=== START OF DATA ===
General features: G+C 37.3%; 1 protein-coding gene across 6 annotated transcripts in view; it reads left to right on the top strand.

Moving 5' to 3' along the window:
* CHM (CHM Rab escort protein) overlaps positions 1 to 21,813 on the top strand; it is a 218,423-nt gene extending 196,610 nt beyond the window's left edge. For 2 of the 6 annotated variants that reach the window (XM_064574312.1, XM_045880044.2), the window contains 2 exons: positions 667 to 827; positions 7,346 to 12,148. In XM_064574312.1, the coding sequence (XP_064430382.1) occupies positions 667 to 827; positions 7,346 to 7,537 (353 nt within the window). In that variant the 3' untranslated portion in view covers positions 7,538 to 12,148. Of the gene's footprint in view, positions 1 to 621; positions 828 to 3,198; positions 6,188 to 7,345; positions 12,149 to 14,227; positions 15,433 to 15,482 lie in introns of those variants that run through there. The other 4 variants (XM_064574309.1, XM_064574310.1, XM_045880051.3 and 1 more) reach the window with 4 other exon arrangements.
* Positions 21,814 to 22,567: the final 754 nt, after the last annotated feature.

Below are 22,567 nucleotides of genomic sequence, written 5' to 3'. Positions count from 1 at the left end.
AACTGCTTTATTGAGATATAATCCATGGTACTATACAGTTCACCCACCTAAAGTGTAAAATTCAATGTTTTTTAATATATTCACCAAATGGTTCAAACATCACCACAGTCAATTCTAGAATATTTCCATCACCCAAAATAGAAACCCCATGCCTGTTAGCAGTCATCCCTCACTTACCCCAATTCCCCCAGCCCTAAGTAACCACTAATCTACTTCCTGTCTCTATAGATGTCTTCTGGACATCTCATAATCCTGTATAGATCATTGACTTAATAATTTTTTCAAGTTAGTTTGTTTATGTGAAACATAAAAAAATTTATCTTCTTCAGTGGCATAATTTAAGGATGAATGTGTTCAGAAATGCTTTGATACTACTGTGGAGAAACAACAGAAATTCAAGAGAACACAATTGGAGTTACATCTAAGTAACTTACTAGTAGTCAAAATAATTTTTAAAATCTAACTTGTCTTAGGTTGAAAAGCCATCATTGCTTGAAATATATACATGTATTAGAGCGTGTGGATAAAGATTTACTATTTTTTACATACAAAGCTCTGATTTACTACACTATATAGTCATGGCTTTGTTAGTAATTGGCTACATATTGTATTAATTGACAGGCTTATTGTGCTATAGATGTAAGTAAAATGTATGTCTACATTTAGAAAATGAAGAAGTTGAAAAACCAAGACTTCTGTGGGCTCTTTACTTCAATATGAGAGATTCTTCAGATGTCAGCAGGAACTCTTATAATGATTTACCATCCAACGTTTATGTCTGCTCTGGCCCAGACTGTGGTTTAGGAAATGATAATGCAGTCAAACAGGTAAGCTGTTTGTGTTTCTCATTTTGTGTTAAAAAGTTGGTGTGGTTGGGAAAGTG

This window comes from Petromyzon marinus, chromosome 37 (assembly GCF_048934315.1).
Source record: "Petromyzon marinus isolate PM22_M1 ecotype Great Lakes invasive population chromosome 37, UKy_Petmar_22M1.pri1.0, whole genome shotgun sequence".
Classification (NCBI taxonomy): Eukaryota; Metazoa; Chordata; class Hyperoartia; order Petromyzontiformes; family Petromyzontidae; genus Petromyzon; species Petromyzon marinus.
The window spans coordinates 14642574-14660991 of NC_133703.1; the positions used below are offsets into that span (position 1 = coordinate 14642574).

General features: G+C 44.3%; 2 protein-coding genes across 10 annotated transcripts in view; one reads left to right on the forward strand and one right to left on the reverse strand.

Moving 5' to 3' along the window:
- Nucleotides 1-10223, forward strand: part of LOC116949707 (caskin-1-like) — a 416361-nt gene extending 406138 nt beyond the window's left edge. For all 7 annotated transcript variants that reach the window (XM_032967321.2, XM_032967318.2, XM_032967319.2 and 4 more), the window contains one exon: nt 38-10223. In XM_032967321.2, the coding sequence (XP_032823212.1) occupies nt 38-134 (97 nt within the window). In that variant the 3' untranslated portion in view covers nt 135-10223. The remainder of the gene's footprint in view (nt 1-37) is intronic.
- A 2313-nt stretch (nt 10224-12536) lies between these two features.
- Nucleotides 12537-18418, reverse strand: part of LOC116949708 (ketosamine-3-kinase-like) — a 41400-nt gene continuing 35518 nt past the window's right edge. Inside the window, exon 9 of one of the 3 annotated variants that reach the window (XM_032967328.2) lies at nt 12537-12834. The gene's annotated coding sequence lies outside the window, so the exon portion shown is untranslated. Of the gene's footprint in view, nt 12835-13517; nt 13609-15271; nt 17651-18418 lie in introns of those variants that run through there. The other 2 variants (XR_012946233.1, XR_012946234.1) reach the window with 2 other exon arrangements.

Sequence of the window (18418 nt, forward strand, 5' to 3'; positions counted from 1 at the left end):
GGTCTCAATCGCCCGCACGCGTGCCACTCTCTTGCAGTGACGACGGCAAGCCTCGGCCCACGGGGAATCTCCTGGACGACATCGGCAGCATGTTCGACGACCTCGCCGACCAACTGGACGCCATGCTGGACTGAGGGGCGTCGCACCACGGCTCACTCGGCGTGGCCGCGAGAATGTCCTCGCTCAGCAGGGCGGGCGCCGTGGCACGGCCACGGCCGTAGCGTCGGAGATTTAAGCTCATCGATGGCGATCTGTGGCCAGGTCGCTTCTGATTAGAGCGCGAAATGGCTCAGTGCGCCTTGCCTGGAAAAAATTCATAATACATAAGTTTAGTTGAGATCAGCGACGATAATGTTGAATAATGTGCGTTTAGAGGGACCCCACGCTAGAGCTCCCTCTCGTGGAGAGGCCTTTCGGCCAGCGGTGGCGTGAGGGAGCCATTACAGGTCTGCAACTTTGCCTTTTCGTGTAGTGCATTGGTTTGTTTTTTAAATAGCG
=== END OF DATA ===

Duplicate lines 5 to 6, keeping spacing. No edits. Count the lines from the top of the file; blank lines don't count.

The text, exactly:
Below are 22,567 nucleotides of genomic sequence, written 5' to 3'. Positions count from 1 at the left end.
AACTGCTTTATTGAGATATAATCCATGGTACTATACAGTTCACCCACCTAAAGTGTAAAATTCAATGTTTTTTAATATATTCACCAAATGGTTCAAACATCACCACAGTCAATTCTAGAATATTTCCATCACCCAAAATAGAAACCCCATGCCTGTTAGCAGTCATCCCTCACTTACCCCAATTCCCCCAGCCCTAAGTAACCACTAATCTACTTCCTGTCTCTATAGATGTCTTCTGGACATCTCATAATCCTGTATAGATCATTGACTTAATAATTTTTTCAAGTTAGTTTGTTTATGTGAAACATAAAAAAATTTATCTTCTTCAGTGGCATAATTTAAGGATGAATGTGTTCAGAAATGCTTTGATACTACTGTGGAGAAACAACAGAAATTCAAGAGAACACAATTGGAGTTACATCTAAGTAACTTACTAGTAGTCAAAATAATTTTTAAAATCTAACTTGTCTTAGGTTGAAAAGCCATCATTGCTTGAAATATATACATGTATTAGAGCGTGTGGATAAAGATTTACTATTTTTTACATACAAAGCTCTGATTTACTACACTATATAGTCATGGCTTTGTTAGTAATTGGCTACATATTGTATTAATTGACAGGCTTATTGTGCTATAGATGTAAGTAAAATGTATGTCTACATTTAGAAAATGAAGAAGTTGAAAAACCAAGACTTCTGTGGGCTCTTTACTTCAATATGAGAGATTCTTCAGATGTCAGCAGGAACTCTTATAATGATTTACCATCCAACGTTTATGTCTGCTCTGGCCCAGACTGTGGTTTAGGAAATGATAATGCAGTCAAACAGGTAAGCTGTTTGTGTTTCTCATTTTGTGTTAAAAAGTTGGTGTGGTTGGGAAAGTG